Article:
The Nuclear Renaissance 2.0

The World Nuclear Exhibition was held in Paris, France, from Nov. 28-30, 2023.

Sitting here in France at the World Nuclear Exhibition among 20,000 nuclear stakeholders, it seems a new day for nuclear has arrived. The prospects of carbon-free 24/7 baseload power, a massive workforce and lucrative supply chain means billions of dollars and gigawatts of electricity.  And how has public opinion on nuclear shifted so rapidly? Most believe that Ukraine, emissions reductions, and EVs are responsible. Let me explain.

First, let’s start with emissions, and their influence. COP28, the United Nations Climate Conference, was in full swing in Dubai in the United Arab Emirates, and the message from Europe and North America is different than at previous iterations of this event. The message—baseload nuclear power is essential to reducing carbon emissions while ensuring reliability. The data and jury are in—without an astronomical growth in nuclear power plants, a 1.5C reduction in planet temperature cannot be attained.


World leaders in Dubai said renewables alone are insufficient for meeting decarbonization goals. How do they know this? Because vast sums of money have been appropriated and spent trying to reduce greenhouse gas emissions with intermittent renewables—and the effort has fallen short. Yet, the clock is ticking on these national goals with 2050 less than three decades away.

Tim Echols

But there have been other factors hitting global ratepayers in their wallet. Practically all of Europe boycotted Russian gas because of Russia’s attack on Ukraine, forcing them to import American liquefied natural gas (LNG), driving up prices in Europe and in America. That European price spike was staggering and created a political backlash not seen since the Arab Oil Embargo in the early 1970s.

According to French officials, public support for nuclear is growing again, giving President Macron the confidence to reverse his 2017 commitment to reduce France’s dependence on nuclear and publicly support an initiative calling for France to build at least 13 large reactors across the country. Other European countries, including Poland and Sweden, are committing to the next generation of nuclear technology too, particularly countries that depend on Russian energy.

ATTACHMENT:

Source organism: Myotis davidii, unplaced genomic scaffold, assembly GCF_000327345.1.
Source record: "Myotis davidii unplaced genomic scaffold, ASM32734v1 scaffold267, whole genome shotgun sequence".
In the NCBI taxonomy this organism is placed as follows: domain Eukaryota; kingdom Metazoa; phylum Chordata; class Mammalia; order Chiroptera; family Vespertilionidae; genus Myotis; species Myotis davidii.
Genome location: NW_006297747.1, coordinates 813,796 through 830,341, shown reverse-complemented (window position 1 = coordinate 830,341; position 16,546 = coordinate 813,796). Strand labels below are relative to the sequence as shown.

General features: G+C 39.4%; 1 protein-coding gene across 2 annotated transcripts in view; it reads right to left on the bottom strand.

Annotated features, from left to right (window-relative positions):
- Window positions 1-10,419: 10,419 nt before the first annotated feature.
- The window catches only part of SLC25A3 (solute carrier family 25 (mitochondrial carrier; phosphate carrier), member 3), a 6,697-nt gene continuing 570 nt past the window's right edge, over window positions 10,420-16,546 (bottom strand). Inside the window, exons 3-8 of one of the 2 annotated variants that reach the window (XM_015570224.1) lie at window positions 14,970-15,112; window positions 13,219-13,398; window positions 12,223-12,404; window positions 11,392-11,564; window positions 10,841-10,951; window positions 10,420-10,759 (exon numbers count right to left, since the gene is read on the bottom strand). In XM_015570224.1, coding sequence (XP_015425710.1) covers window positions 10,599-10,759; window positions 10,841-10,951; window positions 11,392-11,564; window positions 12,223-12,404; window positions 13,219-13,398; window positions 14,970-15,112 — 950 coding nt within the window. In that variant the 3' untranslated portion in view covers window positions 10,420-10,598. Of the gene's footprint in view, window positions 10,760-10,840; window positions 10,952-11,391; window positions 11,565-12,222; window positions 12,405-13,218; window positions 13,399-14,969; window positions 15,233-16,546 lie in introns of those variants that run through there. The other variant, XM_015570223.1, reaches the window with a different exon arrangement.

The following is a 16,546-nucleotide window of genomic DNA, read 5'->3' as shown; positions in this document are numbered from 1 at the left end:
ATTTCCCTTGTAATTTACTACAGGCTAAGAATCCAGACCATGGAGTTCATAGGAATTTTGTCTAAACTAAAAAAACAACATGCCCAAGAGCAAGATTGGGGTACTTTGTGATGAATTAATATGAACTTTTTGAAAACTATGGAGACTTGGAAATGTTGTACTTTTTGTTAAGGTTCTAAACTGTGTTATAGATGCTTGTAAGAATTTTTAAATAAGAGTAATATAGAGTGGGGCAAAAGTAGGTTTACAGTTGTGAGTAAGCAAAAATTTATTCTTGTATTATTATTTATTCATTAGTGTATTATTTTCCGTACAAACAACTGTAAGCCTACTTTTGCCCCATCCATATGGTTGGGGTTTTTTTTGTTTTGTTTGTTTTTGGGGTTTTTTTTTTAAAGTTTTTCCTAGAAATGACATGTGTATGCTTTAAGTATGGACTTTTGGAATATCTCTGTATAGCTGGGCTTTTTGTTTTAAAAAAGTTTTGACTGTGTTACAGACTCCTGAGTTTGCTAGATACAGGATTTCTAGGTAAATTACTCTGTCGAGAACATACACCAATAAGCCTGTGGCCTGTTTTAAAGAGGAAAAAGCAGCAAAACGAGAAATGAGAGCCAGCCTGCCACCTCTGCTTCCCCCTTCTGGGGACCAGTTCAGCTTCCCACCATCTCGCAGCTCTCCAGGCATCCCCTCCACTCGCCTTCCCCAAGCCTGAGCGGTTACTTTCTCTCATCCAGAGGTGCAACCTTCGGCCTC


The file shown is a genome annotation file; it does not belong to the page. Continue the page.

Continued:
Finally, the rush to electrify cars, trucks, delivery vans, and home heating puts gigawatts of electric load in the queue. Add to that the green hydrogen craze, the most recent “shiny object” that is on the rise everywhere, and viewed by many as the way to clean-up the Class 8 truck fleet and get rid of diesel emissions.

Finally, district heating, common in New England, and industrial heating at factories create a new opportunity for nuclear. Don’t forget about data centers and crypto-mining facilities too.  All need electricity.

So it seems that nuclear energy has been called to the plate like a pinch-hitter in a late-inning baseball game—to hopefully deliver that home run needed to provide price stability, energy security, grid reliability, and low-carbon power for future generations to enjoy. Will it happen?  We proved in Georgia that it could be done with our long-term investment in Plant Vogtle. Let’s hope other states follow our lead and swing for the fence.

Tim Echols is Vice-Chair of the Georgia PSC and led the motion to keep the two-unit expansion at the Vogtle nuclear plant in Georgia going after the Westinghouse bankruptcy.